Validation of a genomic classifier for prediction of metastasis and prostate cancer-specific mortality in African-American men following radical prostatectomy in an equal access healthcare setting.

Journal Article

Background

The Decipher 22-gene genomic classifier (GC) may help in post-radical prostatectomy (RP) decision making given its superior prognostic performance over clinicopathologic variables alone. However, most studies evaluating the GC have had a modest representation of African-American men (AAM). We evaluated the GC within a large Veteran Affairs cohort and compared its performance to CAPRA-S for predicting outcomes in AAM and non-AAM after RP.

Methods

GC scores were generated for 548 prostate cancer (PC) patients, who underwent RP at the Durham Veteran Affairs Medical Center between 1989 and 2016. This was a clinically high-risk cohort and was selected to have either pT3a, positive margins, seminal vesicle invasion, or received post-RP radiotherapy. Multivariable Cox models and survival C-indices were used to compare the performance of GC and CAPRA-S for predicting the risk of metastasis and PC-specific mortality (PCSM).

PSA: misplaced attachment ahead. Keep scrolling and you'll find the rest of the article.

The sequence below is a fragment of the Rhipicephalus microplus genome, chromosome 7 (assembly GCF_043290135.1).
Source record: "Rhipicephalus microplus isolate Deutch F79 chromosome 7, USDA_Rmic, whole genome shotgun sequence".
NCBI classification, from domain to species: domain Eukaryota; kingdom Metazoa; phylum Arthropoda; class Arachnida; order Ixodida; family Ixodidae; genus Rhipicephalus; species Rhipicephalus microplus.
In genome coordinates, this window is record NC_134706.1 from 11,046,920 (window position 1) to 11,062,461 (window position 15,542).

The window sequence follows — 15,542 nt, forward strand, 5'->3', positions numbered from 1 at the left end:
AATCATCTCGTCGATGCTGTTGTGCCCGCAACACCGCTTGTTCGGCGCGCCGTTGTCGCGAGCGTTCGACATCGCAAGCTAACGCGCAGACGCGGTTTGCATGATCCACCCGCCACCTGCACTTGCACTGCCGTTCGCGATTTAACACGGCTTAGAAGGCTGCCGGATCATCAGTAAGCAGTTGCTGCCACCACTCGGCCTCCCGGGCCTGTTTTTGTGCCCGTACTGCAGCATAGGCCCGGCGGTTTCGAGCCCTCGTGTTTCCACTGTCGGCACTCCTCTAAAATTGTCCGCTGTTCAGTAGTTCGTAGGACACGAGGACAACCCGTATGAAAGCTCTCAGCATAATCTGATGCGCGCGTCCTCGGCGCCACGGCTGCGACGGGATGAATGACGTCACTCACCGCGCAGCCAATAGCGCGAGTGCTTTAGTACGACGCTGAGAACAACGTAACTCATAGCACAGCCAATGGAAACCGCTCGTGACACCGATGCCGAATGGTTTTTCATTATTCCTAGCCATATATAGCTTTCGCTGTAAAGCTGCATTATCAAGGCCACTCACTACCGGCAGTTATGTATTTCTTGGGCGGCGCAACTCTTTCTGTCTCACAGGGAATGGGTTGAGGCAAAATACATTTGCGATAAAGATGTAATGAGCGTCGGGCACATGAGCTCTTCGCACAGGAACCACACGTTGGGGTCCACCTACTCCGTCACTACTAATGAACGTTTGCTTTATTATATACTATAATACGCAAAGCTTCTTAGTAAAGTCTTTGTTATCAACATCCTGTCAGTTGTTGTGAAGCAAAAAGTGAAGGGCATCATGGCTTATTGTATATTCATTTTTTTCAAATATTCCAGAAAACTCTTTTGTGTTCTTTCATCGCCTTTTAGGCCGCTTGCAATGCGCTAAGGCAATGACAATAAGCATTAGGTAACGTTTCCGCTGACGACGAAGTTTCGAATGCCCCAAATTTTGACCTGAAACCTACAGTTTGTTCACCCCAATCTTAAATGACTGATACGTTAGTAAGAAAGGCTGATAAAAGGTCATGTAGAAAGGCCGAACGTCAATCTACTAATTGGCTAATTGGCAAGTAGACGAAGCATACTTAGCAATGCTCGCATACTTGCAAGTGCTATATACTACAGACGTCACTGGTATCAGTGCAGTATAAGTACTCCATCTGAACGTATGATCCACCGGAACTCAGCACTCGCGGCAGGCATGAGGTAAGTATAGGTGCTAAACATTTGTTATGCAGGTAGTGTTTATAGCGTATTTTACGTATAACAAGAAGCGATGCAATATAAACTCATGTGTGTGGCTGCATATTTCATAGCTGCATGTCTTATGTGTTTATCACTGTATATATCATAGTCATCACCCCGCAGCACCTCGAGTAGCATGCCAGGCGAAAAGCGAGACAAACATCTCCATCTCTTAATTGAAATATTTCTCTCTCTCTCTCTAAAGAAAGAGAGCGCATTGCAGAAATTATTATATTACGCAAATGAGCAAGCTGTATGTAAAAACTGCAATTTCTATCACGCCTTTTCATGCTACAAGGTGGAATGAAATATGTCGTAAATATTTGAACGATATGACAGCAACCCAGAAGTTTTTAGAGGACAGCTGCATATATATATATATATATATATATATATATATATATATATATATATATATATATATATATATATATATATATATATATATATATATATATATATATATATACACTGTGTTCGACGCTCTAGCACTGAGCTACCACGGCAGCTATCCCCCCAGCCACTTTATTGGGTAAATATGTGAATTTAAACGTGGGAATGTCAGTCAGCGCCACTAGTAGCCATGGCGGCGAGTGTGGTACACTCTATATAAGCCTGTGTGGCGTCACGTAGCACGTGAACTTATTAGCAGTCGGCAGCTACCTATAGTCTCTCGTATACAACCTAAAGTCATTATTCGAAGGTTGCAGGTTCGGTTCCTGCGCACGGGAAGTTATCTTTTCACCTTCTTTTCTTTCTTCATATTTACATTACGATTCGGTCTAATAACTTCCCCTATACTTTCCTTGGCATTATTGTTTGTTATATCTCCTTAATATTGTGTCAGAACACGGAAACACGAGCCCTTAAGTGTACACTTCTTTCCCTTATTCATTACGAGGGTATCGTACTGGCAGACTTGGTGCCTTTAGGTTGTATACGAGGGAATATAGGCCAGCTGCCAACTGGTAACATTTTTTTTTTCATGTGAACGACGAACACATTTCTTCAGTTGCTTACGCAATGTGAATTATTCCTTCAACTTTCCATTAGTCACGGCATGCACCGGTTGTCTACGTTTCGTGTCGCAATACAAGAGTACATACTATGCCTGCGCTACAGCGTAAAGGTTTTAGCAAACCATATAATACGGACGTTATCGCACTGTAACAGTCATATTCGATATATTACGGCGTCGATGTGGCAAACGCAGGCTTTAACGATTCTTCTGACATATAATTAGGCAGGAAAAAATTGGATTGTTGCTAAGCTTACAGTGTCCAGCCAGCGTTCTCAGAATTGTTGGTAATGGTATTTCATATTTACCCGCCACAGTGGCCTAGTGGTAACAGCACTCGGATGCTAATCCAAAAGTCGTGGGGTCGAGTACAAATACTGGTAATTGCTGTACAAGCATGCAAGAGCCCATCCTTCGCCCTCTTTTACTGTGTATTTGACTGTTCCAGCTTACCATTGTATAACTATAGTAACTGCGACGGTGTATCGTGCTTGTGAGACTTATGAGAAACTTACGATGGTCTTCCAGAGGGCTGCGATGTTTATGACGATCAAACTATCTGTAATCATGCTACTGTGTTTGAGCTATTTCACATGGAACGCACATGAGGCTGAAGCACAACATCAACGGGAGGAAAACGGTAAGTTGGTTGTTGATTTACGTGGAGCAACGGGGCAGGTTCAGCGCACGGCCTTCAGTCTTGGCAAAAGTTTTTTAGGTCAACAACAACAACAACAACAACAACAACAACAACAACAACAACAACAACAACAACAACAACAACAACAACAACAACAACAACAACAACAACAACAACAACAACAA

Results

Median follow-up was 9 years, during which 37 developed metastasis and 20 died from PC. Overall, 55% (n = 301) of patients were AAM. In multivariable analyses, GC (high vs. intermediate and intermediate vs. low) was a significant predictor of metastasis in all men (all p < 0.001). Consistent with prior studies, relative to CAPRA-S, GC had a higher C-index for 5-year metastasis (0.78 vs. 0.72) and 10-year PCSM (0.85 vs. 0.81). There was a suggestion GC was a stronger predictor in AAM than non-AAM. Specifically, the 5-year metastasis risk C-index was 0.86 in AAM vs. 0.69 in non-AAM and the 10-year PCSM risk C-index was 0.91 in AAM vs. 0.78 in non-AAM. However, the test for interaction of race and the performance of the GC in the Cox model was not significant for either metastasis or PCSM (both p ≥ 0.3).

Conclusions

GC was a very strong predictor of poor outcome and performed well in both AAM and non-AAM. Our data support the use of GC for risk stratification in AAM post-RP. While our data suggest that GC may actually work better in AAM, given the limited number of events, further validation is needed.

Full Text

Duke Authors

Cited Authors

  • Howard, LE; Zhang, J; Fishbane, N; Hoedt, AMD; Klaassen, Z; Spratt, DE; Vidal, AC; Lin, D; Hitchins, MP; You, S; Freeman, MR; Yamoah, K; Davicioni, E; Freedland, SJ

Published Date

  • September 2020

Published In

Volume / Issue

  • 23 / 3

Start / End Page

  • 419 - 428

PubMed ID

  • 31844180

Pubmed Central ID

  • 31844180

Electronic International Standard Serial Number (EISSN)

  • 1476-5608

International Standard Serial Number (ISSN)

  • 1365-7852

Digital Object Identifier (DOI)

  • 10.1038/s41391-019-0197-3

Language

  • eng